Recently, at lunch with a friend, the talk turned to stress. My friend said she handled it in a word. Literally. "When things fall apart, I stop and tell myself, Breathe," she said. "Just: Breathe. It instantly takes me out of confusion." Breathe was her personal mantra. Then she asked me if I had one.
"Uh, Man?" I said. "Would that be one?"
She looked at me.
"Okay, what about Oh maaaan!"
Clearly, if a mantra is a mind tool—the word's literal meaning in Sanskrit—I was operating with a pocketknife. After another friend, a therapist, told me about a patient who quite probably changed her life by changing the damaging tapes running through her head, I decided it was time to find me something sturdier.
My friend, whose name is Sheenah Hankin and who is the author of Complete Confidence
, specializes in cognitive psychotherapy, an approach aimed at getting people to change the word loops playing in their minds. Not long ago she was treating a woman whose husband was beating her. "A Park Avenue matron," Sheenah said. "She was coming in bruised and cut. Each time I'd ask, 'Why are you putting up with this?' she'd answer, 'I can't be alone.' That was her mantra."
"Her husband was brutal," my therapist friend said. "I was really afraid for her. He was so crazy that when she finally left him, it had to be with armed guards. But she did leave, and the way she did it was to tell herself, I'm doing the right thing." Every year now she sends my friend a Christmas card: Still doing the right thing.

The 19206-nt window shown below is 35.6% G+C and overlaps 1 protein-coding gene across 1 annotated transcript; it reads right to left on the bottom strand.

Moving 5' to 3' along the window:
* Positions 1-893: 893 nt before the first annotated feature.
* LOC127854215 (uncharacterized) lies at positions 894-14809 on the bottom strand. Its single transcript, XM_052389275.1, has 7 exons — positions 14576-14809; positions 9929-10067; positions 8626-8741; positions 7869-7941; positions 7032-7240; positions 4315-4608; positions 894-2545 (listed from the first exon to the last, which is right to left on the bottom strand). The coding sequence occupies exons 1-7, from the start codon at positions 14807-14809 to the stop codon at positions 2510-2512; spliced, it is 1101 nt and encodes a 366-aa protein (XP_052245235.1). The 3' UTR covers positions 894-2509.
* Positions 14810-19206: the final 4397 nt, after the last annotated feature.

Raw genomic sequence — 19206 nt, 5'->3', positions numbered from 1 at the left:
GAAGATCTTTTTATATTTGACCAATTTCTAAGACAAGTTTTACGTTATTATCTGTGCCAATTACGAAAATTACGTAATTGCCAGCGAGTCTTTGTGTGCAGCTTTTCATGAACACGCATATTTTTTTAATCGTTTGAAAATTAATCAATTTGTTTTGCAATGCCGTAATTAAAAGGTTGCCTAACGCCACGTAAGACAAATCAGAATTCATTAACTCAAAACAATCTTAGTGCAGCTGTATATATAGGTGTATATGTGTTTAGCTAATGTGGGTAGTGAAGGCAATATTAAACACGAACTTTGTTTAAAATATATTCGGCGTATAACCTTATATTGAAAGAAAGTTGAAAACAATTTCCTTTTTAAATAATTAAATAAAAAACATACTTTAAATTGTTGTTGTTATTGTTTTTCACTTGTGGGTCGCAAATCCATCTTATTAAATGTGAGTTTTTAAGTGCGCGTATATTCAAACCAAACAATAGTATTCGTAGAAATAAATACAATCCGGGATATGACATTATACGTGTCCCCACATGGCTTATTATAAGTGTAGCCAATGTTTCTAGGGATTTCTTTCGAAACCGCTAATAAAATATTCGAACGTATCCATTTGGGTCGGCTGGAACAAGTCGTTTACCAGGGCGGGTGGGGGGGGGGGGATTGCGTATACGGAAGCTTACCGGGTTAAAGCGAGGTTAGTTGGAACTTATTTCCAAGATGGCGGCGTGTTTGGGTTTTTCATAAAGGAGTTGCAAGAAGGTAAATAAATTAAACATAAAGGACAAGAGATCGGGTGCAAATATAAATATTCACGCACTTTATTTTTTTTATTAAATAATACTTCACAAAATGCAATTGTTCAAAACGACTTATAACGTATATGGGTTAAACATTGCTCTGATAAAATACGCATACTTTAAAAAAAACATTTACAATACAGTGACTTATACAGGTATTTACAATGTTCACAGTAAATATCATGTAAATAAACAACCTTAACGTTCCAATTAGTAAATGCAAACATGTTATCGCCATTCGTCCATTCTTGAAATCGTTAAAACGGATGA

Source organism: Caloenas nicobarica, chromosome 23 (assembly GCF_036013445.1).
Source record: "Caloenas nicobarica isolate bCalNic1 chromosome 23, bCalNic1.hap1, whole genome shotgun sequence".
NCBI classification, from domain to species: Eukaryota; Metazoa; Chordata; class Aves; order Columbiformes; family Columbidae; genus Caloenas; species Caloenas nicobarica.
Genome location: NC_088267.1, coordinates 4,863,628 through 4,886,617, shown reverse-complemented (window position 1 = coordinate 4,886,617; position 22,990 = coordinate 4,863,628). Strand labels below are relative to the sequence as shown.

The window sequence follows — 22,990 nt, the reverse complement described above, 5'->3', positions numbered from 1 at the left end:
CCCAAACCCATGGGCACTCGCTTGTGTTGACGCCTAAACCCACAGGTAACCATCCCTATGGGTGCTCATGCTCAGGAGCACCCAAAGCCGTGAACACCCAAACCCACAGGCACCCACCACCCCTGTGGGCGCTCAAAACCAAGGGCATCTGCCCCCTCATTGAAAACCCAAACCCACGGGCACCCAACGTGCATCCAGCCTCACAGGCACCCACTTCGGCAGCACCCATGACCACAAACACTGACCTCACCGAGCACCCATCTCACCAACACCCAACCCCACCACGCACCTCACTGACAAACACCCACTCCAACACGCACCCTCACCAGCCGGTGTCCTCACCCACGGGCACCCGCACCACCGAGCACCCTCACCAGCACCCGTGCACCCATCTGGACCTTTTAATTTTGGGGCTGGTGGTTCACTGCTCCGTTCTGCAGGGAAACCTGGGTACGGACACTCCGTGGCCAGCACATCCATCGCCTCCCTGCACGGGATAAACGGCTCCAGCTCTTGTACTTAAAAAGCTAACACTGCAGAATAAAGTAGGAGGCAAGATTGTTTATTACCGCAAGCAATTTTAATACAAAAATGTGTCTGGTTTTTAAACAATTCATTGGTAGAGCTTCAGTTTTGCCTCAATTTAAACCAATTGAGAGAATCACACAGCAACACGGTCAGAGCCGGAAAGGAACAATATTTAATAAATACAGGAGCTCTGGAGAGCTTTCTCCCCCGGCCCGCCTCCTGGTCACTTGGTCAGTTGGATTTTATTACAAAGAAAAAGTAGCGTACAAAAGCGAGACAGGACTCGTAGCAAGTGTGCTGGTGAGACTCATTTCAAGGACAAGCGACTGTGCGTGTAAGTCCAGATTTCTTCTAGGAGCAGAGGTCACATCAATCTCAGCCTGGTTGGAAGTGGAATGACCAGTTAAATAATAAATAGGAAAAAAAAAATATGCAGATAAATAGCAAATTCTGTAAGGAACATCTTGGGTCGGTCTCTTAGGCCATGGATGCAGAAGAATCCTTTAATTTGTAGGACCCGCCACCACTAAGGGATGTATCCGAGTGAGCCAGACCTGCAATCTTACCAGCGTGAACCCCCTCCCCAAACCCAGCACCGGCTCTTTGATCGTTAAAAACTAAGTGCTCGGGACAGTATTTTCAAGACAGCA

The story underscored for me how powerful the things we tell ourselves are. We all have phrases that repeat in our heads when life heats up. I began to think of these inner voices, good or bad, as spelunking guides. Some of us, in a deep cave of worry, tell ourselves, There's no way out. If that's the voice you hear and believe, there won't be. But if your guide shouts, You fall down seven times, you get up eight, you're going to find the light.
"As you think, so shall you be," the philosopher William James once said. What I wanted to be was more confident. Man! would only keep me wobbly. I hit on a plan. I'd put out an e-mail asking people what they told themselves in times of stress, then test the various mind tools till I found one to adopt. "I can't give people the words," Sheenah had told me. "They have to discover what has meaning for them." But I was hoping someone else's discovery could be mine.
A flood of responses poured in. Some were mind bombs: It'll never work and I always mess up were two of the greatest hits. In that case, no doubt It rarely will and You probably do. "The brain works by repetition," Sheenah says. "If you repeat anything long enough, it gains meaning." If you find there's a self- defeating loop repeating itself in your head—and it can be startling to realize what you actually tell yourself—try replacing it with a mind tool: Don't quit before the miracle, perhaps, or the lovely. When you come to the edge of all you've known and are about to step into darkness, one of two things will happen. Either there will be something solid for you to stand on or you will be taught to fly.Mantras are generally short and therefore easy to remember, often as short as 1 word